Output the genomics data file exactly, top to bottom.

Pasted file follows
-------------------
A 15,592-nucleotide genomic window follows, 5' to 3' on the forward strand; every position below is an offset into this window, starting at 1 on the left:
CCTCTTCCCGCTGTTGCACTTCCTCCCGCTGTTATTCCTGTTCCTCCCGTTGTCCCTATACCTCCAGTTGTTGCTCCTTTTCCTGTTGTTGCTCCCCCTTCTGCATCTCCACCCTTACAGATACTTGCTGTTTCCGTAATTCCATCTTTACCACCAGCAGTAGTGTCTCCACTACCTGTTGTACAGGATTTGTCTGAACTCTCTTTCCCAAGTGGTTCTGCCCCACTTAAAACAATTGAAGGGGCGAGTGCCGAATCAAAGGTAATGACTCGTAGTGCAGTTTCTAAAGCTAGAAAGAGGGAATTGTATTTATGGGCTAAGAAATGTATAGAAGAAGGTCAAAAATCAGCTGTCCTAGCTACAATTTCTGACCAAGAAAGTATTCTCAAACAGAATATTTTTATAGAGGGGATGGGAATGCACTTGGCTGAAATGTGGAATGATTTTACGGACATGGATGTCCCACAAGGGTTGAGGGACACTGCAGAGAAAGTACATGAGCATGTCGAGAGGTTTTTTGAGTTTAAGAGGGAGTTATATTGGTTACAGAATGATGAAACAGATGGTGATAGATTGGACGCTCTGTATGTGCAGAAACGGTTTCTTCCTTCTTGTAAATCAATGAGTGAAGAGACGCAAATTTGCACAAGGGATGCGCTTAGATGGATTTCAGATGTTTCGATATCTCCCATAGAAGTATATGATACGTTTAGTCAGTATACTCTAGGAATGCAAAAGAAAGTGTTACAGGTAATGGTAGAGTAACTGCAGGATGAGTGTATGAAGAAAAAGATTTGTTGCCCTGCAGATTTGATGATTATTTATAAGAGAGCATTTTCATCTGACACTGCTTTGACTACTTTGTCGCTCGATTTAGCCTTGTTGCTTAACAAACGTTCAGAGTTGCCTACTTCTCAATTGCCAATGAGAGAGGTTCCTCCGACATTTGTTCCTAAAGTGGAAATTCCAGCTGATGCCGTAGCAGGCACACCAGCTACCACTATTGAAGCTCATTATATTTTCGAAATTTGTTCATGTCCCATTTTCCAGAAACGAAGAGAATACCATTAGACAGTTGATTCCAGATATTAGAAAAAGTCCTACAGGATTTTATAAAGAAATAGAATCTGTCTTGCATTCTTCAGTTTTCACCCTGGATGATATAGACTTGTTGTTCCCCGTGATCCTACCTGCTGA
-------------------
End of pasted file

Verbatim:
A 15,592-nucleotide genomic window follows, 5' to 3' on the forward strand; every position below is an offset into this window, starting at 1 on the left:
CCTCTTCCCGCTGTTGCACTTCCTCCCGCTGTTATTCCTGTTCCTCCCGTTGTCCCTATACCTCCAGTTGTTGCTCCTTTTCCTGTTGTTGCTCCCCCTTCTGCATCTCCACCCTTACAGATACTTGCTGTTTCCGTAATTCCATCTTTACCACCAGCAGTAGTGTCTCCACTACCTGTTGTACAGGATTTGTCTGAACTCTCTTTCCCAAGTGGTTCTGCCCCACTTAAAACAATTGAAGGGGCGAGTGCCGAATCAAAGGTAATGACTCGTAGTGCAGTTTCTAAAGCTAGAAAGAGGGAATTGTATTTATGGGCTAAGAAATGTATAGAAGAAGGTCAAAAATCAGCTGTCCTAGCTACAATTTCTGACCAAGAAAGTATTCTCAAACAGAATATTTTTATAGAGGGGATGGGAATGCACTTGGCTGAAATGTGGAATGATTTTACGGACATGGATGTCCCACAAGGGTTGAGGGACACTGCAGAGAAAGTACATGAGCATGTCGAGAGGTTTTTTGAGTTTAAGAGGGAGTTATATTGGTTACAGAATGATGAAACAGATGGTGATAGATTGGACGCTCTGTATGTGCAGAAACGGTTTCTTCCTTCTTGTAAATCAATGAGTGAAGAGACGCAAATTTGCACAAGGGATGCGCTTAGATGGATTTCAGATGTTTCGATATCTCCCATAGAAGTATATGATACGTTTAGTCAGTATACTCTAGGAATGCAAAAGAAAGTGTTACAGGTAATGGTAGAGTAACTGCAGGATGAGTGTATGAAGAAAAAGATTTGTTGCCCTGCAGATTTGATGATTATTTATAAGAGAGCATTTTCATCTGACACTGCTTTGACTACTTTGTCGCTCGATTTAGCCTTGTTGCTTAACAAACGTTCAGAGTTGCCTACTTCTCAATTGCCAATGAGAGAGGTTCCTCCGACATTTGTTCCTAAAGTGGAAATTCCAGCTGATGCCGTAGCAGGCACACCAGCTACCACTATTGAAGCTCATTATATTTTCGAAATTTGTTCATGTCCCATTTTCCAGAAACGAAGAGAATACCATTAGACAGTTGATTCCAGATATTAGAAAAAGTCCTACAGGATTTTATAAAGAAATAGAATCTGTCTTGCATTCTTCAGTTTTCACCCTGGATGATATAGACTTGTTGTTCCCCGTGATCCTACCTGCTGA